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Abstract:PLoM (Probabilistic Learning on Manifolds) is a method introduced in 2016 for handling small training datasets by projecting an It\^o equation from a stochastic dissipative Hamiltonian dynamical system, acting as the MCMC generator, for which the KDE-estimated probability measure with the training dataset is the invariant measure. PLoM performs a projection on a reduced-order vector basis related to the training dataset, using the diffusion maps (DMAPS) basis constructed with a time-independent isotropic kernel. In this paper, we propose a new ISDE projection vector basis built from a transient anisotropic kernel, providing an alternative to the DMAPS basis to improve statistical surrogates for stochastic manifolds with heterogeneous data. The construction ensures that for times near the initial time, the DMAPS basis coincides with the transient basis. For larger times, the differences between the two bases are characterized by the angle of their spanned vector subspaces. The optimal instant yielding the optimal transient basis is determined using an estimation of mutual information from Information Theory, which is normalized by the entropy estimation to account for the effects of the number of realizations used in the estimations. Consequently, this new vector basis better represents statistical dependencies in the learned probability measure for any dimension. Three applications with varying levels of statistical complexity and data heterogeneity validate the proposed theory, showing that the transient anisotropic kernel improves the learned probability measure.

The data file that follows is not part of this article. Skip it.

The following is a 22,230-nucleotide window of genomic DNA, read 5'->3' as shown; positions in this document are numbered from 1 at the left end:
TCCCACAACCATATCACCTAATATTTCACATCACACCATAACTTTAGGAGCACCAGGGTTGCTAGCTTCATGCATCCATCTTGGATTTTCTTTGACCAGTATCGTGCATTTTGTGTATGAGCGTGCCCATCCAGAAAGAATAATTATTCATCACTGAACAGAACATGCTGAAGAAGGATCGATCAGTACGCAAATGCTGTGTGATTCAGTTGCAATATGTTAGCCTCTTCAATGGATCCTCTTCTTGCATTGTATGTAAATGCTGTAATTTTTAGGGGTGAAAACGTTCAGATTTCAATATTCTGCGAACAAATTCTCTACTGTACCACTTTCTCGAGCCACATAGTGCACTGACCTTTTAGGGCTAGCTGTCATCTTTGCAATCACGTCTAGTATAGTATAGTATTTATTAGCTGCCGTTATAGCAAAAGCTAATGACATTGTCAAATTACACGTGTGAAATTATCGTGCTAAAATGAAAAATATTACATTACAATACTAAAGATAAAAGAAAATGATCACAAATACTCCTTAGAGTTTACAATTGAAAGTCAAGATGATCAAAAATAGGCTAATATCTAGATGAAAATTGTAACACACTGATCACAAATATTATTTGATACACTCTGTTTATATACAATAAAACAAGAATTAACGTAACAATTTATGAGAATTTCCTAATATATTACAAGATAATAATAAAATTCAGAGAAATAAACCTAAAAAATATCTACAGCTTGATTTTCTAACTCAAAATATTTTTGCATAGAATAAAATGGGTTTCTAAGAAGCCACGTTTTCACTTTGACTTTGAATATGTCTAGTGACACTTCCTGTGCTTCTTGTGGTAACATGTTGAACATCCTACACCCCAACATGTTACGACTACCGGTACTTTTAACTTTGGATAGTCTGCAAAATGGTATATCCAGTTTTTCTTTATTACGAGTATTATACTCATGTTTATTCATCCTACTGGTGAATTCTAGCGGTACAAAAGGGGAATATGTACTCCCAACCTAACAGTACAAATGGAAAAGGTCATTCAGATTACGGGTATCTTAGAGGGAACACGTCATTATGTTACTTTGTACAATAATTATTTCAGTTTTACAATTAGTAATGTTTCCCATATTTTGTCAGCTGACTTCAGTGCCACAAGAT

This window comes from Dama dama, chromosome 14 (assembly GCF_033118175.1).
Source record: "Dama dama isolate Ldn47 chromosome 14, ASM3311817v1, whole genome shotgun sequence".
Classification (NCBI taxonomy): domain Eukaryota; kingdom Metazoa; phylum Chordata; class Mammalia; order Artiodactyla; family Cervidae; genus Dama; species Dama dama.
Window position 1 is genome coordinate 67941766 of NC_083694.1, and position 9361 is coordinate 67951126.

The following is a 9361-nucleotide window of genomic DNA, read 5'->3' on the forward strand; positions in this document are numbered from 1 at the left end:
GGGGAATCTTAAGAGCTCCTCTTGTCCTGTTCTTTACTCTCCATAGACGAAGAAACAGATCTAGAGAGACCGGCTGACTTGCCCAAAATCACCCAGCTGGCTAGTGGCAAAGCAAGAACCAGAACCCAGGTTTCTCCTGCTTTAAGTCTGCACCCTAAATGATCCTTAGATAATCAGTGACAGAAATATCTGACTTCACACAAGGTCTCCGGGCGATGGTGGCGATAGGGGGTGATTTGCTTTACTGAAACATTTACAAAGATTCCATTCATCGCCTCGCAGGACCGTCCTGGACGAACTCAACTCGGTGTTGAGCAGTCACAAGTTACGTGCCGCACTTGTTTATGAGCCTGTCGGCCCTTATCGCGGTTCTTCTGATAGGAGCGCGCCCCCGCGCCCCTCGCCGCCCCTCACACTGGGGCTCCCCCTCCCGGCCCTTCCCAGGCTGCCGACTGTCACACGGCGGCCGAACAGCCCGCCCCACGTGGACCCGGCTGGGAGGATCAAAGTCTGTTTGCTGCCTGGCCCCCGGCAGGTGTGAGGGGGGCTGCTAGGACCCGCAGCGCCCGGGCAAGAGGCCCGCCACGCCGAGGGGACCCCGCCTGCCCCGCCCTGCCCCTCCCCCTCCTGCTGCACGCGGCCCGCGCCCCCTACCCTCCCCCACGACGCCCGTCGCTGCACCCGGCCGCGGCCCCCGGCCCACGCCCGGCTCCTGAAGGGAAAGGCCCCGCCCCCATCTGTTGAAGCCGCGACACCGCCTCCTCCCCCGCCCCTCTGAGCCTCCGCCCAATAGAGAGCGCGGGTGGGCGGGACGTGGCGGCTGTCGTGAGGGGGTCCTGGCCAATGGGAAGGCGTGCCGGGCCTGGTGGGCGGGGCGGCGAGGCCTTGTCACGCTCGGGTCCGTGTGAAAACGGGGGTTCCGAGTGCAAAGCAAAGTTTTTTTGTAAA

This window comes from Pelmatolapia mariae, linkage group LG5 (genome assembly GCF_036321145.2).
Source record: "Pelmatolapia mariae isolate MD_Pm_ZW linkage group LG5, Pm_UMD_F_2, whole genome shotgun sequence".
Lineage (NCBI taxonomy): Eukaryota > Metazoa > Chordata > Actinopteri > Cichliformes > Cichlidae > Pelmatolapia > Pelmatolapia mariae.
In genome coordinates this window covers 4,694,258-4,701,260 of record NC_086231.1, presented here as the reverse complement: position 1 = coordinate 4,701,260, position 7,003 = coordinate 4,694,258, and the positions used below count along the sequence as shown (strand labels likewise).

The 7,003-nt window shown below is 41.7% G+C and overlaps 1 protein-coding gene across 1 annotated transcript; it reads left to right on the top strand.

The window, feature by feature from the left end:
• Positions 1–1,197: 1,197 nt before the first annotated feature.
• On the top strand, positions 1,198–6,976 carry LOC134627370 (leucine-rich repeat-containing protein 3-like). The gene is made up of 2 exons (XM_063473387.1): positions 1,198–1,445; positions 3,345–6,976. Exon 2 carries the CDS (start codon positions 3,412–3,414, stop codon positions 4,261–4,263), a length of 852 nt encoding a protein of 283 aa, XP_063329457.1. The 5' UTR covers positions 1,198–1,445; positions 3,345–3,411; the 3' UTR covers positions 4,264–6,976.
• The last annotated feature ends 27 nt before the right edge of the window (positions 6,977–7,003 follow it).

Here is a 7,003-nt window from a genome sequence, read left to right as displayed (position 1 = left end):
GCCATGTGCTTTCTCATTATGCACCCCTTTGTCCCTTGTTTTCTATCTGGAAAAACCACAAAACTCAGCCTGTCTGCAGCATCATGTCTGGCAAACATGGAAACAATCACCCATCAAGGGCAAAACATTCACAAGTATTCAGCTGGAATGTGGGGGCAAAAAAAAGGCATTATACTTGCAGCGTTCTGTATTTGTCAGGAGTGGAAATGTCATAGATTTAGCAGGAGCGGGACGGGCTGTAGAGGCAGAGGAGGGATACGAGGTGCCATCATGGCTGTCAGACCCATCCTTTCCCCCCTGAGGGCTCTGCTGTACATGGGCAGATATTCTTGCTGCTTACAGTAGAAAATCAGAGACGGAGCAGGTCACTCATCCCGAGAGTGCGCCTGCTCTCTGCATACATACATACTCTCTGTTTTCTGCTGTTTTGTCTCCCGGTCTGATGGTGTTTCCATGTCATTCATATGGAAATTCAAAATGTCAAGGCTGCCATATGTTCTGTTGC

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Abstract:Most common mechanistic models are traditionally presented in mathematical forms to explain a given physical phenomenon. Machine learning algorithms, on the other hand, provide a mechanism to map the input data to output without explicitly describing the underlying physical process that generated the data. We propose a Data-based Physics Discovery (DPD) framework for automatic discovery of governing equations from observed data. Without a prior definition of the model structure, first a free-form of the equation is discovered, and then calibrated and validated against the available data. In addition to the observed data, the DPD framework can utilize available prior physical models, and domain expert feedback. When prior models are available, the DPD framework can discover an additive or multiplicative correction term represented symbolically. The correction term can be a function of the existing input variable to the prior model, or a newly introduced variable. In case a prior model is not available, the DPD framework discovers a new data-based standalone model governing the observations. We demonstrate the performance of the proposed framework on a real-world application in the aerospace industry.